Saturno Buttò was born in 1957, May 14th, in Portogruaro (Province of Venice).
Between 1970 and 1980 he moved to Venice to attend first the High School of Art and then the Fine Arts Academy. The High School initiated him into the classical drawing - that will be perfected throughout the years -, whereas the vocational experiences at the Academy were mainly about non-traditional way of expressions. After graduation his artistic personality was already strong, but he did not single out his own original style yet. So he decided to segregate himself in his studio to start an elaboration that would lead soon to a kind of unique painting, owing nothing to any past or contemporary artist, and being immediately recognizable in the current international outline as well. Since 1983 he has been owner of a
studio - gallery located in a byroad of Bibione, a seaside resort in the province of Venice; that place is conceived as almost unnoticed to the passengers: this choice reflects the artist’s lone temperament and discretion. Could these two qualities make us think, as the ancient used to say, that a man’s name can actually affect his nature? Nomen est omen? For sure we know that his name is the reference of the peculiar ideographs that stand as his signature on the works: indeed they are personal variations of the symbol that represents planet Saturn in the septenarius.
A man must dream a long time in order to act with grandeur, and dreaming is nursed in darkness." - Jean Genet, "The Miracle of the Rose"
"Your paintings contain several references to the world of medicine: medical tools such as syringes, forceps, needles are not only employed as an adornment of the body, but also suggest a deeper connection to the sphere of the sacred. What is the connection between your work and the world of medicine? When did start including a medical imagery in your work, and why?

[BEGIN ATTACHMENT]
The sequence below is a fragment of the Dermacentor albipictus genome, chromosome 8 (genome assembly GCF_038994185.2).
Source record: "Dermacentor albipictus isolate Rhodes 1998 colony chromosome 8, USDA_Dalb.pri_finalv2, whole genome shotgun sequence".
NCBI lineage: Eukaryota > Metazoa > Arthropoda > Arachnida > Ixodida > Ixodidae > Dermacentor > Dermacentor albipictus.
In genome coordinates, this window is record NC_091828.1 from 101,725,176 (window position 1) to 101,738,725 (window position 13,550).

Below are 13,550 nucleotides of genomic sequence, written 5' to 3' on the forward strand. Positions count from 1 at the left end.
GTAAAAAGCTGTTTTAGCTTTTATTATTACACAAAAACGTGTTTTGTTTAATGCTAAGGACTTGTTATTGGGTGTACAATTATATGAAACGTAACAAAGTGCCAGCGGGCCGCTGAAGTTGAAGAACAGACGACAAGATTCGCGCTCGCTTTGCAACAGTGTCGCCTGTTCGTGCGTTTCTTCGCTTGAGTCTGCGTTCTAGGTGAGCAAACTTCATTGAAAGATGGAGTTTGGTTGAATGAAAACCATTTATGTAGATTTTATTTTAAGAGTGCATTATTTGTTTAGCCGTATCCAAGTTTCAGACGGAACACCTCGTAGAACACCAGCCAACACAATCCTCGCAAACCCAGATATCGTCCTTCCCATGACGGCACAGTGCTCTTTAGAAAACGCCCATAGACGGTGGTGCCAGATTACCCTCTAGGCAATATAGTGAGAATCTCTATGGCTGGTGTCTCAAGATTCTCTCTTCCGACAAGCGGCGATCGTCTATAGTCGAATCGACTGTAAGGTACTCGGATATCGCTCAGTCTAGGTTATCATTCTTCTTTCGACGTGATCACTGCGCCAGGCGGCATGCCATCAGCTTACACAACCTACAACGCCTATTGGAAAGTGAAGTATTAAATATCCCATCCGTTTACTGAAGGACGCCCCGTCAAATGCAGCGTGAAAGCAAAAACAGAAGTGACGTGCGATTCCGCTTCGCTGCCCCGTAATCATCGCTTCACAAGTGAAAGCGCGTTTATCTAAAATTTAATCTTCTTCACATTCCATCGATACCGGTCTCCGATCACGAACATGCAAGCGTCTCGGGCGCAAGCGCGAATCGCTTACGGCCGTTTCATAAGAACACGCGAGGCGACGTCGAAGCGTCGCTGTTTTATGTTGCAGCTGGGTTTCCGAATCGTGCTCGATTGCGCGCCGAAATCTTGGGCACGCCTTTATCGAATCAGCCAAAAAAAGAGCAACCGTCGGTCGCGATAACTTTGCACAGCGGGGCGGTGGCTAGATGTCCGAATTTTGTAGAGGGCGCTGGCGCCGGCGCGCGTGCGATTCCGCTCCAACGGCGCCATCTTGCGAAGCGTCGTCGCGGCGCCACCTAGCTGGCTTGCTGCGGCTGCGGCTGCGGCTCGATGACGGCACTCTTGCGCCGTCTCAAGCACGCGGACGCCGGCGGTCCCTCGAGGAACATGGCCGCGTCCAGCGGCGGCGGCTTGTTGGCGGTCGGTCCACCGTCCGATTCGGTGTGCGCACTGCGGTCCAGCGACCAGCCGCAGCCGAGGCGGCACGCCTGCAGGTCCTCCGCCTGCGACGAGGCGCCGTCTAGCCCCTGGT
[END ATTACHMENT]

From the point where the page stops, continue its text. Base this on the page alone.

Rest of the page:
I am simply fascinated by the feeling of unease that the medical/surgical universe is capable of evoking in me. I am both repelled and attracted by these, they affect me strongly, and I try to represent this with my work, in my paintings. Also, the decorative aspect remains a very important element, and the medical tools I include in my paintings definitely work very well in that respect. Since the nineties I started including in my paintings objects like enema pumps, vaginal douches, dental tools, collars and iron constrictions of various kind employing them as ornamental components. I think there is a subtle pleasure in mixing metal and flesh, as I both hear the echoes of long lost times, while on the other hand I feel the need to emphasize the function of the body in order for it to overcome death.
Your work seems to be connected to the sphere of mysticism, to Christianity and to an imagery somehow related to suffering, with frequent references to martyrdom and crucifixion: what is it that makes you so interested in the wounded body, in the pain of the flesh and, in general, in an imagery relating to suffering?